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Neuro E&I

Transfers & Mat Mobility: Post-CVA

QuestionAnswer
What level of assist for STS is needed in order for pts. to leave a nursing home? Min. A for STS. Normally perform the task ~4x/day
What are the two basic phases for the STS task? Which is 30% and 70%? Pre-Extension Phase: 30% -feet placement and weight shift Extension Phase: 70% -extension of hips, knees, and ankles. Knee starts extension but everything finishes simultaneously. Tibia translates anteriorly. Whole movement typically last 1.6 seco
Describe muscle activity during the pre-extension phase 1. Tibialis Anterior fires. Active throughout whole ROM 2. Iliopsoas (trunk flexion)
Describe muscle activity during the extension phase 1. Rectus Femoris, Vastus Lateralis 2. Biceps Femoris at hip and knee 3. Gluteus Maximus 4. Gastroc/Soleus
3 General Mechanical Requirements to completing the STS task successfully 1. Sufficient speed/momentum to propel COBM forward over feet 2. Sufficient LE force to raise and support body into standing 3. Postural stability as thighs come off of sitting surface.
Discuss the three physical factors that can limit the STS task 1. Foot Position 2. Trunk Position 3. Muscle Weakness (which muscles?)
Which impairments may affect foot position? 1. Decreased ROM primarily seen with gastroc tightness in the seated position 2. Lack of proprioception/sensation 3. Bracing ex. KAFO 4. Weakness to position foot in 15º of DF All are valid. However, soleus tightness is more of an issue in the seated position since the gastroc is place on slack in knee flexion.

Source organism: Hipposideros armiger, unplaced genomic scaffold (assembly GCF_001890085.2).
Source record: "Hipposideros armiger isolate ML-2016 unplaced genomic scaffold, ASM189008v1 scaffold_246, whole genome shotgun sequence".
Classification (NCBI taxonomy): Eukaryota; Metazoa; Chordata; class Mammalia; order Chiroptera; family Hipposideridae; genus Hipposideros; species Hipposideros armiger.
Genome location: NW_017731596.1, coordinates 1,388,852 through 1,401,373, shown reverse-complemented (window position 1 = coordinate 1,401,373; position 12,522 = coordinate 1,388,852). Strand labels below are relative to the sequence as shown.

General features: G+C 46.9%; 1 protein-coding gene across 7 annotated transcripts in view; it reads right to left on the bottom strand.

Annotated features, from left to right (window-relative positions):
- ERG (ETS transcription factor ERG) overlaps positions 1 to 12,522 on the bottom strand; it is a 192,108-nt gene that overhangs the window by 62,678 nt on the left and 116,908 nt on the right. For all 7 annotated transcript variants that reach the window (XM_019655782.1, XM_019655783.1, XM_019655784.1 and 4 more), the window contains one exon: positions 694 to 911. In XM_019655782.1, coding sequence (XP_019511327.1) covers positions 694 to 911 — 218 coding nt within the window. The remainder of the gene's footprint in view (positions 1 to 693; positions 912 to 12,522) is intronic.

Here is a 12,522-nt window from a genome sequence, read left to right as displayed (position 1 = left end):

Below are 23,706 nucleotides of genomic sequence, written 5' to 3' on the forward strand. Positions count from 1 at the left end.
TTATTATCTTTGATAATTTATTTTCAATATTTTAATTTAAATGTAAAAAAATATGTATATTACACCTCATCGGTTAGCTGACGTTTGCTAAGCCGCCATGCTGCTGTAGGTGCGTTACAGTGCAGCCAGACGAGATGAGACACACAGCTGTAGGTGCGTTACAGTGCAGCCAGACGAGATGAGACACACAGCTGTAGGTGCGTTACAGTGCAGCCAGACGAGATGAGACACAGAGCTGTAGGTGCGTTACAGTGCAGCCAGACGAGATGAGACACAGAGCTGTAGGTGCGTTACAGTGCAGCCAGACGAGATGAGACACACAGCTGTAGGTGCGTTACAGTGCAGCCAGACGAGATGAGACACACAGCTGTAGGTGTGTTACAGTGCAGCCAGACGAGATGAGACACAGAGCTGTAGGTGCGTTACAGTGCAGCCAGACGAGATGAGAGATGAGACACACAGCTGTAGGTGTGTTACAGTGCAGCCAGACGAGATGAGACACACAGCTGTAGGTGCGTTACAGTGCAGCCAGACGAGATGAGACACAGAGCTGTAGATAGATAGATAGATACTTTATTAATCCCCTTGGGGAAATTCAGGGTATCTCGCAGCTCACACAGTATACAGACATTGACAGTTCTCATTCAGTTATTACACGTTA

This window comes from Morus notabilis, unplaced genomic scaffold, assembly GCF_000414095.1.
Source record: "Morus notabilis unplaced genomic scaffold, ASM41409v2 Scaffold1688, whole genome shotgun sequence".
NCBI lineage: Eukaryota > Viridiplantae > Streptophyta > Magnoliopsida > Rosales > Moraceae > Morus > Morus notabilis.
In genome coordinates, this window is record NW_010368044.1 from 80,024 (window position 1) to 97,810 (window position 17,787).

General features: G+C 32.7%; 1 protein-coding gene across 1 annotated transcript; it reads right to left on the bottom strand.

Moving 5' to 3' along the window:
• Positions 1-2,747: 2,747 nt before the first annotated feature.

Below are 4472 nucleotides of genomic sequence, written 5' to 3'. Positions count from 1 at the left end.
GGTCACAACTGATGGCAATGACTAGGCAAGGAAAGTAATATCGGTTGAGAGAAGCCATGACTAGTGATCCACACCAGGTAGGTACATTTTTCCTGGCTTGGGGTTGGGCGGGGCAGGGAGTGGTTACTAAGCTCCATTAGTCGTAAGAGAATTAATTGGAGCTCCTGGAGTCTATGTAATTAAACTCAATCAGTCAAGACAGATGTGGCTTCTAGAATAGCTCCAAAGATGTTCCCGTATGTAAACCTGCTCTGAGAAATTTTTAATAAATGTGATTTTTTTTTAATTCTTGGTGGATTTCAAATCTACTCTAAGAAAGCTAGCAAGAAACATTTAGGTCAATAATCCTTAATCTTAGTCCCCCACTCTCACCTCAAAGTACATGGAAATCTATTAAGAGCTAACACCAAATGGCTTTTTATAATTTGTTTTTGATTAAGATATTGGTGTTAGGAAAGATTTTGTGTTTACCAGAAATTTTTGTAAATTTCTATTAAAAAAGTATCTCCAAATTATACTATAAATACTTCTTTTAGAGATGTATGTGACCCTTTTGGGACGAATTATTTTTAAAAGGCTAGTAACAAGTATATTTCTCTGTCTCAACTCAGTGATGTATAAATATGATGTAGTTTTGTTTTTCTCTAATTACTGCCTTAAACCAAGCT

What would limit a person from creating velocity during trunk movement? Limit by fear of falling. Give them target or table for safety and support.
List environmental factors for the STS task 1. Chair Height 2. Compliance of Cushion 3. Depth of Chair 4. Availability of Arm Rests
How does foot position affect the STS task? Effects how far the COM has to move. If too far anteriorly, COM has to move more anteriorly.
How does trunk position affect the STS task? Trunk flexion needs to generate enough momentum for standing
Which is not an impairment that limits trunk flexion? 1. Hip pain 2. Decreased extensor tone 3. Decreased hip flexion PROM 4. THA precautions 5. TLSO Decreased Extensor Tone. Need to have selective LB tightness in order to transfer energy of momentum
Name the three PRIMARY groups of muscles that are primary responsible for weakness in the STS task Knee Extensors, Hip Flexors, PF
Which is/are not considered a typical ADAPTATION to performing the Stand to Sit Task? 1. WB on both legs 2. Shift stronger foot farther back to bear more weight 3. Use of UE’s for support or momentum 4. Decrease BOS of feet Adaptations 1 and 4 are wrong. Patients with CVA will adapt by WB only on stronger leg and increase their BOS.
Name two outcome measurements for the STS task? 1. FIM: functional independent measure 2. TUG
True or False: When training for COMPENSATION is your goal for bed mobility/transfers in the CVA patient, you should only practice bed mobility/transfers on the unaffected side to avoid injuring the affected side. FALSE. Even though compensation is a goal, you should still practice bed mobility/transfer to both sides
Out of these 4 Training Schedules, which is the eventual goal for all practice? 1. Part Practice 2. Whole Practice 3. Blocked Practice 4. Random Practice Eventual goal is Whole Practice. -Part Practice is good for early learning stages -Random practice is good for retention
What three factors will determine ease of scooting in bed? 1. Rails vs. No Rails 2. Hip Extensors Strength 3. Bed Compliance
Created by: Phillypino